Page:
March 26, 2013

State: Marijuana supplier used pesticides, violated rules

By Michael Shepherd mshepherd@mainetoday.com
State House Bureau

AUGUSTA  —   A state investigation of Maine's largest medical marijuana dispensary group has revealed "a laundry list" of violations of state law and program rules, including pesticide use on marijuana plants, the Department of Health and Human Services said Monday.

click image to enlarge

(FILE) Wellness Connection of Maine’s Portland marijuana dispensary, located at the end of an alley off Congress Street behind the Local 188 restaurant. Photographed March 29, 2012.`

Shawn Patrick Ouellette/Staff Photographer

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Wellness Connection of Maine also lacked proper security and sold an illegal marijuana derivative, according to findings from the investigation, released Monday.

The group will be allowed to continue operating its four dispensaries and sell the marijuana that was treated with pesticides, even though a state official said he doesn't know whether it could harm patients.

The DHHS said Wellness Connection of Maine, which runs dispensaries in Portland, Hallowell, Thomaston and Brewer serving about 2,400 patients, committed 20 rule violations in its cultivation facility in Auburn and other facilities.

Through the second half of last year and all of this year, nine types of pesticides were used on medical marijuana dispensed by Wellness Connection, said Kenneth Albert, director of the DHHS Division of Licensing and Regulatory Services. Pesticides also were found in baker's mix and tinctures used by patients, and bugs were found near marijuana that was to be packaged for sales.

To keep operating, the group had to sign a consent agreement with DHHS, Albert said. According to the agreement, the group must stop using pesticides, provide weekly status updates to the state and get a license for a working kitchen, along with other conditions.

He said the state will allow marijuana on the shelves at Wellness Connection's dispensaries to be sold, even if it is tainted with pesticides.

Every patient will be handed or mailed a notice describing the nine pesticides until the state is confident the marijuana being sold is pesticide-free, Albert said.

"What was important for us was to allow patients to make that choice for themselves, and in doing that we will be monitoring the dispensaries," he said.

Maine's medical marijuana program doesn't allow for pesticides to be applied to the marijuana. Albert said Wellness Connection used general-use pesticides, which are used in other areas of agriculture.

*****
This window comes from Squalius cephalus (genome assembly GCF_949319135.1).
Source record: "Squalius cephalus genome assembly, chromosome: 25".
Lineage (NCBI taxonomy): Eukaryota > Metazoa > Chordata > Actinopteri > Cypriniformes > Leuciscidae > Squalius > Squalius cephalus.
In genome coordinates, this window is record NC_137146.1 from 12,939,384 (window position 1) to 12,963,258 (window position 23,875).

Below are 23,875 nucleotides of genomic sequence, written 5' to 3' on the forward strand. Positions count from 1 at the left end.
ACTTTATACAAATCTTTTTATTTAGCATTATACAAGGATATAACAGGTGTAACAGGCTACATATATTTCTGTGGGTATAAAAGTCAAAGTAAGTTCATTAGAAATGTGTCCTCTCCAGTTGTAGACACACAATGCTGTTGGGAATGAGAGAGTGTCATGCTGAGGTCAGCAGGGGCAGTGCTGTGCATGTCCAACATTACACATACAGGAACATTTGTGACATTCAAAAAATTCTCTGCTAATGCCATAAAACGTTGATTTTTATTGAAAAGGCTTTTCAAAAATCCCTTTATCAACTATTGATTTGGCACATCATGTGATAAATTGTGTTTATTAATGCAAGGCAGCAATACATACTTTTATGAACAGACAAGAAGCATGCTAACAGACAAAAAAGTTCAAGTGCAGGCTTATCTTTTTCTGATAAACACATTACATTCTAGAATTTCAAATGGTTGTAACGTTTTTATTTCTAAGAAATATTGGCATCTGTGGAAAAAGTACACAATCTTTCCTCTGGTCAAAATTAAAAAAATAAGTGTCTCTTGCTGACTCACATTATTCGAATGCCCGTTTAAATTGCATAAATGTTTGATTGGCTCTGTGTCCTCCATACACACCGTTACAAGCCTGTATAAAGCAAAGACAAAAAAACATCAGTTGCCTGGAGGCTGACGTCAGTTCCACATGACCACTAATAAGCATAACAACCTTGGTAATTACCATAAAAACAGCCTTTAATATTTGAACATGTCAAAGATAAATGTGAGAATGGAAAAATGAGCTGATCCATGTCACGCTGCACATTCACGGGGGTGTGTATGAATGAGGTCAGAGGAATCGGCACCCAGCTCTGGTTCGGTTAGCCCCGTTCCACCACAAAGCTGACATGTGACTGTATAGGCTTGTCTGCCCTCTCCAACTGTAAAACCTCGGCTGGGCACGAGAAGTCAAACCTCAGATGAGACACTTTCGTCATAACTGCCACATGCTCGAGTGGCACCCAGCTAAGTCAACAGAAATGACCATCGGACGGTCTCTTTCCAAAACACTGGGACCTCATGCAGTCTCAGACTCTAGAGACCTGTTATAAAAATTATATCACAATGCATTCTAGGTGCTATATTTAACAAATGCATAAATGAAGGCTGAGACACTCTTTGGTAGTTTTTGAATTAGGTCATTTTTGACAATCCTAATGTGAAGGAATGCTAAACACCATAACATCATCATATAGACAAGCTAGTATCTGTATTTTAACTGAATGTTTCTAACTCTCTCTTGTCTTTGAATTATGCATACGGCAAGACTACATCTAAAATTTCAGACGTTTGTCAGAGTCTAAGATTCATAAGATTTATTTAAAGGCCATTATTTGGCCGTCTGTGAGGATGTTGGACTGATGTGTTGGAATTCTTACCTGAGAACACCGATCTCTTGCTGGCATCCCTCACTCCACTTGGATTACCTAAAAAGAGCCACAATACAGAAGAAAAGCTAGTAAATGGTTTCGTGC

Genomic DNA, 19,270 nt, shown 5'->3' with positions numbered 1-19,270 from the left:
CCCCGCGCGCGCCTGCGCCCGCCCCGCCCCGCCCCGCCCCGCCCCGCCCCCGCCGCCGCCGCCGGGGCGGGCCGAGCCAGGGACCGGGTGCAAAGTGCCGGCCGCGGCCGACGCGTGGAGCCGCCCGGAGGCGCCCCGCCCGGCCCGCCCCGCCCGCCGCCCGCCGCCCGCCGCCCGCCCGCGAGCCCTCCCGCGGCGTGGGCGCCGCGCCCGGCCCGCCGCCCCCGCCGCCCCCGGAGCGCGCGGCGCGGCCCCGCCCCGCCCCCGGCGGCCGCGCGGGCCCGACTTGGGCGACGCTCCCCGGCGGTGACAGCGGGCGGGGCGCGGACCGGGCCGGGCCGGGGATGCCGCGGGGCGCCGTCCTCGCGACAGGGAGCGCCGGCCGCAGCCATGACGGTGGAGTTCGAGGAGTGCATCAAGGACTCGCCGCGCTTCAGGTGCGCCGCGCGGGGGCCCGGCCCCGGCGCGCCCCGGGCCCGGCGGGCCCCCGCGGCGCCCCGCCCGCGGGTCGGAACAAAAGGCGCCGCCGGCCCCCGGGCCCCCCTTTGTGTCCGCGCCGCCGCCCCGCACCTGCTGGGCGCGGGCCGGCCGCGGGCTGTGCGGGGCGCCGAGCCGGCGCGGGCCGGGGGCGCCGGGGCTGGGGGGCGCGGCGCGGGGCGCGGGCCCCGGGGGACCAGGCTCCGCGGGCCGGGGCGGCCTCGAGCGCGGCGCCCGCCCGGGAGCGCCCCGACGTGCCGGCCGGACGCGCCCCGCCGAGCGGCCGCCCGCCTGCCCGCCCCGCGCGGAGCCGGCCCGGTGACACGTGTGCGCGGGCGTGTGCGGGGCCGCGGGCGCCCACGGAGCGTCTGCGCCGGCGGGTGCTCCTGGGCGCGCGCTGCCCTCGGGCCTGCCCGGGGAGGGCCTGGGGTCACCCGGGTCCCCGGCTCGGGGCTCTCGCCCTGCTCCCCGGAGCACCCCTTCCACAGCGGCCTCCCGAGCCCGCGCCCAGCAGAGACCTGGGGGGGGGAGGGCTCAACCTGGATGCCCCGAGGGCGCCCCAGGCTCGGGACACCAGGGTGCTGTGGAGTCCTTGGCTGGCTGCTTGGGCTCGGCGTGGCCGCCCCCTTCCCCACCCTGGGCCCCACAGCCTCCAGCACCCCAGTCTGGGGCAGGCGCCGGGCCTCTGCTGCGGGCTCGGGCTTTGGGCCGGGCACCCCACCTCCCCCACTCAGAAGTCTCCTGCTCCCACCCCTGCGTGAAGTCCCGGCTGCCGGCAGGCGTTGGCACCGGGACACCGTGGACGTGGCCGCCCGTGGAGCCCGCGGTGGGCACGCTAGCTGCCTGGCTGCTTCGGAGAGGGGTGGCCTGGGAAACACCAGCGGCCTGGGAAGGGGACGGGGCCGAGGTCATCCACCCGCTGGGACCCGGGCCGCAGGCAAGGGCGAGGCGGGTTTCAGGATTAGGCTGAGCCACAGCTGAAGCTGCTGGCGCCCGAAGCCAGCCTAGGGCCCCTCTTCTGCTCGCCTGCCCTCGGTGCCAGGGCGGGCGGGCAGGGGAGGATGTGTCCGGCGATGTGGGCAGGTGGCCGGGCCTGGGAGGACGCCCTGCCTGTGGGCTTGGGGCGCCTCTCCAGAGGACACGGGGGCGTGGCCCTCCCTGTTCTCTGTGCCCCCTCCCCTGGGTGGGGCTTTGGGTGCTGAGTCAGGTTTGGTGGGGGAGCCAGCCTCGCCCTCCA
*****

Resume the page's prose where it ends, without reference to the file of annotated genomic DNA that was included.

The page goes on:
Although many of the pesticides -- such as one with sesame oil as its main active ingredient -- appear to be organic, program rules don't distinguish between organic and non-organic pesticides, Albert said.

He said he doesn't know whether patients could be harmed by the pesticides -- only that he can't assure patients which of the nine pesticides were used to treat their strain of marijuana.

Albert said one employee's tip to a state hotline started the investigation. While the DHHS was investigating, he said, it received 22 more tips from employees.

A state document that outlines the findings says an employee "admitted to applying pesticides, at the direction of senior leaders, over the last several months." Later, several employees indicated that pesticides had been used, the document says.

On March 4, the first day of the investigation, Wellness Connection Executive Director Becky DeKeuster was interviewed about the possibility of pesticide use, Albert said.

The state document says DeKeuster "indicated staff has voiced concern about the use of pesticides, and that patients are not being made aware of such use on their medicine."

But in an interview with the Portland Press Herald on March 8, DeKeuster called the state's investigation "a comprehensive regulatory inspection" and said she wasn't aware of any cultivation rule violations.

A statement posted on the group's website and Facebook page on March 9 said, "At this time, we are using only mechanical and environmental methods of contaminant abatement. We will continue to communicate with our patients about the quality and safety of their medicine and look forward to receiving the inspection report" from the DHHS.

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